Immediate  President 
  • Reporting line for the Steering Committee on Diversity shift to the interim president; after hiring, the committee will report to the CDO 
Immediate  President 
  • Diversity Steering Committee will identify a search firm and a search committee of faculty, staff, and students 
January 2016 President 
  • Fill position reporting line to the President 
December 2016 President 
  • CDO hired 
January 2017 CDO 
Goal  Status  Point Person

Establish ombuds function.  

Spring 2017 


Associate Provost for Academic Affairs 

  • Establish interim ombuds role to create independent, neutral and confidential place for students to discuss academic issues and concerns: 
    • Interim role in the Office of Academic Services 
    • Longterm role/structure in the Office of the
Spring 2017 

Associate Provost for Academic Affairs 

  • On-call ombuds hired 
December 2016  Provost 
  • Half-time ombuds hired
    • Works with two “oncall” ombuds (who are full-
      time faculty and staff at Brandeis)
    • Ombuds function now services entire campus 
December 2017  Provost 
  • Evaluate part-time ombuds for efficacy and use by the campus over a period of at least one year (and no more than two years) 
December 2019  CDO
Goal Status  Point Person

Increase recruitment and retention of under- represented faculty and staff of color, doubling underrepresented full-time faculty of color (Black, Latinx, 2 or more races) at Brandeis by 2021 GOAL STATUS: FACULTY: PROGRESS, RETENTION ISSUES 


  • Progress Toward Faculty 2021 Goal / Staff Progress 
    • Baseline Instructional Faculty Data:As of 2015, Faculty by race:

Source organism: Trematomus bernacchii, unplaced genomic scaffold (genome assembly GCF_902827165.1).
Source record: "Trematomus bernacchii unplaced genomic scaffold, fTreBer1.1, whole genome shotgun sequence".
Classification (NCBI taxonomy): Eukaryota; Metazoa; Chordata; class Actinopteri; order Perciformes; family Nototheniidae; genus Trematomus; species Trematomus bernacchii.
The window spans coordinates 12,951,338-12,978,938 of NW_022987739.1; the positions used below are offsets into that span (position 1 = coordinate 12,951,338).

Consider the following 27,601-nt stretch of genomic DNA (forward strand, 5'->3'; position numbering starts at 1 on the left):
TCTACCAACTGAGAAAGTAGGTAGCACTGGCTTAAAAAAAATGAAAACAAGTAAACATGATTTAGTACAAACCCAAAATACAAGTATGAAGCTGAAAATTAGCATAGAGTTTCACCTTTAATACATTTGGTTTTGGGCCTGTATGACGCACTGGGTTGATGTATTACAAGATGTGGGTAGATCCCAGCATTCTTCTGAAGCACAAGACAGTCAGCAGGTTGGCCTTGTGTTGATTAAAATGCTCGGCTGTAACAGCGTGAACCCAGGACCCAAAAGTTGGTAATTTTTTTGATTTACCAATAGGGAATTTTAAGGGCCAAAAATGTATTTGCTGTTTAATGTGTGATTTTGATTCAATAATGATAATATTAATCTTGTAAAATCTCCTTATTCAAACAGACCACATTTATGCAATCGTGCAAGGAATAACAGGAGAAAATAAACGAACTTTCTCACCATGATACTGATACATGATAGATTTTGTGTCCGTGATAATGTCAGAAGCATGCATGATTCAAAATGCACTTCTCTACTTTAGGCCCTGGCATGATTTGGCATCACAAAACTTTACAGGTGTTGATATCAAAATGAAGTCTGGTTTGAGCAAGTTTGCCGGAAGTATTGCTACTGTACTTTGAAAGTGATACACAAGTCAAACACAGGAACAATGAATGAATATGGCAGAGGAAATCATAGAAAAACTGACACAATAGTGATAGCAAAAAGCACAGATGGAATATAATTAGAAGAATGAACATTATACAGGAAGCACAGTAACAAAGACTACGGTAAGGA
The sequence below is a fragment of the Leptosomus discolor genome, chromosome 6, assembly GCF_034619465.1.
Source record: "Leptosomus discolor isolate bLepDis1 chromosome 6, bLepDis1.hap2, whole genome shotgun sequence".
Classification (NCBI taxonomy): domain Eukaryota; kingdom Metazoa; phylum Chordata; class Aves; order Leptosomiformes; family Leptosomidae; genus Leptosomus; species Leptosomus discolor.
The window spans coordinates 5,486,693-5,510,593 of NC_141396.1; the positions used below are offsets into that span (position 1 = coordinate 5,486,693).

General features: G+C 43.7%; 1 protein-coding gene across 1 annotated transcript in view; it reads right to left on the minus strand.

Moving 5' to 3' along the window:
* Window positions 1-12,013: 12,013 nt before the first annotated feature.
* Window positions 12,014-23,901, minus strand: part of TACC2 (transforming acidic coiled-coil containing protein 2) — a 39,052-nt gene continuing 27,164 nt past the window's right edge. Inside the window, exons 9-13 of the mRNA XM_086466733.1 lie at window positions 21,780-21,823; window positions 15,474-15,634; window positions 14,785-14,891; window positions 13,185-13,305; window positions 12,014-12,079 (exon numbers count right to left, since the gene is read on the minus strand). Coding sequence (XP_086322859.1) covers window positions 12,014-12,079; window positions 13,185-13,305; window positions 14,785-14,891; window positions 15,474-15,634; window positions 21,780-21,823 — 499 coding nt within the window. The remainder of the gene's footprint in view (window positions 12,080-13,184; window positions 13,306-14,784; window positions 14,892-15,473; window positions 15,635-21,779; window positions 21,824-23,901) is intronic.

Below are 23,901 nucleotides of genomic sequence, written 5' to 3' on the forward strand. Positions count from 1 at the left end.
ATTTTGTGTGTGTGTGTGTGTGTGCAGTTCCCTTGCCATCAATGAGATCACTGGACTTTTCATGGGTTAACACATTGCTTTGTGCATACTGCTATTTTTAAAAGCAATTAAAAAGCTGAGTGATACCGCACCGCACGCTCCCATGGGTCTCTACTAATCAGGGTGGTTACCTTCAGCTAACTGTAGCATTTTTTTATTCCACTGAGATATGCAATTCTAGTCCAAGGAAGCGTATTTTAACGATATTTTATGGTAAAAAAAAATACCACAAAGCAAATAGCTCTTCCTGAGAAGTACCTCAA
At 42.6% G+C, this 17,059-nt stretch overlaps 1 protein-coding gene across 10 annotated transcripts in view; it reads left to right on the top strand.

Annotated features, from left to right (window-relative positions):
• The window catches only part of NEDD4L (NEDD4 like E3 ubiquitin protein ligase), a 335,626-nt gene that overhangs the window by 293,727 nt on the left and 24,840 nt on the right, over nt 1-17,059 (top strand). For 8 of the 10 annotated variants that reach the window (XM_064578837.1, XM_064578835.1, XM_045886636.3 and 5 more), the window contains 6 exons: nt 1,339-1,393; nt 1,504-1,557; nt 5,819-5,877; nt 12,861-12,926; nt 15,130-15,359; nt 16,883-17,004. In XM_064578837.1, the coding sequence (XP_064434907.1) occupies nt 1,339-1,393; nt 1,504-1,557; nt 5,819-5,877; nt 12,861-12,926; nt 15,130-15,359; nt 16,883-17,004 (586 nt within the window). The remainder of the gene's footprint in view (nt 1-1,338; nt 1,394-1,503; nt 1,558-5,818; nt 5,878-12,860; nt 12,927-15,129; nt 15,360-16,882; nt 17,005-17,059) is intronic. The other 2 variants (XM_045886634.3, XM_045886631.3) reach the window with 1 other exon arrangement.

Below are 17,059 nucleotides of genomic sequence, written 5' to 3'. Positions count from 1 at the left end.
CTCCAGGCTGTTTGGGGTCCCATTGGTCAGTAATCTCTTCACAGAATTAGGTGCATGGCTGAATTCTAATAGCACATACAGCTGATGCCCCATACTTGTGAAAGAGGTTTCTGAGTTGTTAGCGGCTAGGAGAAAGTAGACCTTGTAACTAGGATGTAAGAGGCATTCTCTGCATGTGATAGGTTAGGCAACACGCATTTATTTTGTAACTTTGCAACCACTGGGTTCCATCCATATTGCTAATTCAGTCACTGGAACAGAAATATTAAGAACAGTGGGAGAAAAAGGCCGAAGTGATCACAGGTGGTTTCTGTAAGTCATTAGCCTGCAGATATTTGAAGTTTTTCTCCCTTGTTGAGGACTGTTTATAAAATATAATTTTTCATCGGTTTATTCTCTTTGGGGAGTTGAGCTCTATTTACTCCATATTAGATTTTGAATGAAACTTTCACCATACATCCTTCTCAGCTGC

• Black/African American=14 
      • Latinx = 15
      • Asian American = 31 
    • Current Instructional Faculty Data:As of 2018, Faculty by race: 
      • Black/African American= 20 
      • Latinx = 17 
      • Asian American = 37
    • Black and Latinx Faculty 2015-185 
      • 29 to 36
    • All Faculty of Color 2015-18 
      • 60 to 73 
    • Baseline Staff Data: As of 2015, Staff by race:
      • Black/African American=31
      • Latinx = 91
      • Asian=73 
    • Current Staff Data:As of 2017, Staff by race: 
      • Black/African American=48
      • Latinx = 101
      • Asian=84 
    • Black and Latinx Staff 2015–18 
      • 122 to 149 
    • All Staff of Color 2015-18 
      • 195 to 233  
  • Institute of Faculty Target of Opportunity Hiring Program
    • Status: Established and Used
    • This program will identify candidates who would have emerged as a top choice from any relevant national search that would have been undertaken 
    • This program will target the hiring of candidates outside the regular search process based upon their ability to meet our need to diversify the faculty or the curriculum in significant ways 
    • Set aside funding for up to two tenure track hires per year in addition to regularly scheduled faculty searches targeting candidates who will diversify our faculty or curriculum in significant ways 

July 2018